Dancing at Lughnasa is utterly brilliant because the inspired writing of Brian Friel shines throughout the entire production. Five unmarried women live in Donegal Homestead, 2 miles outside the town of Ballybeg in 1936. The eldest, Kate Mundy (Kristine Ann Lowry) is a school teacher. The youngest Christine Mundy (Lily Jackson) has had a child out of wedlock with her sweetheart Gerry Evans, engagingly performed by Mark Ian Schwartz. Maggy Mundy (Shannon VeonKase) is the house joker, and Agnes Mundy (Siobhan O’Brien) is the sad and serious one, who takes special care of Rose Mundy (Isabelle Grimm) who is simple.
Their Uncle Jack (Jim McFadden) is a priest who has been sent home ill from the African Missions, having lost touch with reality. The action is narrated by a grown up Michael Evans (John J. Hanlon) Christine’s son, from his perspective as a 7-year-old during the events of the play. Hanlon plays Michael as cheerfully reminiscent.
One of the tensions, challenges, and staging of the play, is the pull between the women’s reality and the processing of their lives through the prism of Michael’s memory. Director Patricia Miller, in this Novato production, favors the memory-play aspect. She states in the program “The narrator Michael, now middle-aged, returns to a moment in childhood and weaves a spell for the audience. The unreliability of memory makes space to play with the possibilities of narrative, where poetry, music, and movement are as real and embodied in fact.”
Thus, the staging is fluid. Mark Clark has designed a wonderful set with a cottage on stage left, and the outdoor clothes line for the family’s wash is stage right. The Lighting Design by Bill Weinberg is excellent, and so are the authentic costumes by Misha Murphy, assisted by Janice Deneau, and Mary Weinberg.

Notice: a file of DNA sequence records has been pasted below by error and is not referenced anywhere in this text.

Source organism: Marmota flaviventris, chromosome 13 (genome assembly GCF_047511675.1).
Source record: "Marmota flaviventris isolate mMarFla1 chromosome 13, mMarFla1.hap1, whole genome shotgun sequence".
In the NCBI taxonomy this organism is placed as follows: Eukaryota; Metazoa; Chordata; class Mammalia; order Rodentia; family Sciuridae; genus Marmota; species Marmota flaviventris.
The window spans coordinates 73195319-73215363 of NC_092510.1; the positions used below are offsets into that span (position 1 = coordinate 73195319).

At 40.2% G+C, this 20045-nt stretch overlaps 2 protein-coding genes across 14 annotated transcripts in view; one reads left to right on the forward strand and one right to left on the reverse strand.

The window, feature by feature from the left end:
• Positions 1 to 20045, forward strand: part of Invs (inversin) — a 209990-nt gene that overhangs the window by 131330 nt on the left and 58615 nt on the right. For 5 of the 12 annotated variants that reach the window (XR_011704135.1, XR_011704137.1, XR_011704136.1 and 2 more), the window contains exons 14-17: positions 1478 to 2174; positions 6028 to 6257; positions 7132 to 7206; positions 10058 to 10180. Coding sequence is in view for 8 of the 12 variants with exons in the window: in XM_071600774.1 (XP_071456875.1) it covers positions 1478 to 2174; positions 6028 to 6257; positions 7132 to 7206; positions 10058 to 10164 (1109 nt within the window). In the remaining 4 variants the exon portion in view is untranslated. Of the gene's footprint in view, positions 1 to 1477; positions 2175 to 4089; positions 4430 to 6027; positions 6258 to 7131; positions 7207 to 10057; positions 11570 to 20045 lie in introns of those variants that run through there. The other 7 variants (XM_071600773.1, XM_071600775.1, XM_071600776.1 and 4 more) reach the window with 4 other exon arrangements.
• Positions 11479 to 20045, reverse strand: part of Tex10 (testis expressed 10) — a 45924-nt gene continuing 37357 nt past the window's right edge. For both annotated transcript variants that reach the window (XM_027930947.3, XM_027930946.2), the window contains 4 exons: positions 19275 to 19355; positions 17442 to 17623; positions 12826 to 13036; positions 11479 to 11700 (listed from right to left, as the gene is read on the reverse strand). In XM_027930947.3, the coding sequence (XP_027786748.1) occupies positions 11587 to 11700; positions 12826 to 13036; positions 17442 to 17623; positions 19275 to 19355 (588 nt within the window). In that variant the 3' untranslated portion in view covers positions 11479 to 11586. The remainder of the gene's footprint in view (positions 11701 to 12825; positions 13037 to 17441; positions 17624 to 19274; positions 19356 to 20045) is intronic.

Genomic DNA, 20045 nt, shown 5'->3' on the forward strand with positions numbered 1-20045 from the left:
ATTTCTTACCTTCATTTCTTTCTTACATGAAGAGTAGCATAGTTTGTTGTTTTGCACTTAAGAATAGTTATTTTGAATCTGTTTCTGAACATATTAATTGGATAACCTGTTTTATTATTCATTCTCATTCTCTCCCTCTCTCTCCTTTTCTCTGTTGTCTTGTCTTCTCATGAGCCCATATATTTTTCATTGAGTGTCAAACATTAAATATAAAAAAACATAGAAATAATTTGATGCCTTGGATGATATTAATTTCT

The entire production has a choreographed feel – not just the dance sequences. The whole point of the dancing in the play is to represent an escape from the repression of 1960’s Ireland. Because the women are moving in graceful slow-motion during Michael’s narration, they do not seem at all “repressed.” The sisters’ brilliant dancing to the raucous reel on the radio has a show-stopping impact. The acting throughout is generally outstanding. Shannon VeonKase, as the impish Maggy, is a particular treat.
This play is highly recommended, because the inspired writing of Brian Friel is bullet-proof.
Photography: Mark Clark
Dancing at Lughnasa began May 20 and will run through June 12 at Novato Theater Company Playhouse, 5420 Nave Drive, Suite C, Novato 94949.
Performances are Fridays and Saturdays at 8:00 p.m. and Sundays at 2:00 p.m. Order tickets online up to two hours before performance times at www.NovatoTheaterCompany.org (print out your ticket from the confirmation email). If you are unable to print out your ticket, your name will be on a list at the Box Office at your scheduled time. The Box Office opens at 7:00 p.m. on Friday and Saturday; and at 1:00 p.m. on Sunday.
This is the final production of the 2015-2016 Season. Opening NTC’s 2016-2017 Season will be A Streetcar Named Desire by Tennessee Williams, from September 9 through October 2, 2016, directed by Michael Barr.
Flora Lynn Isaacson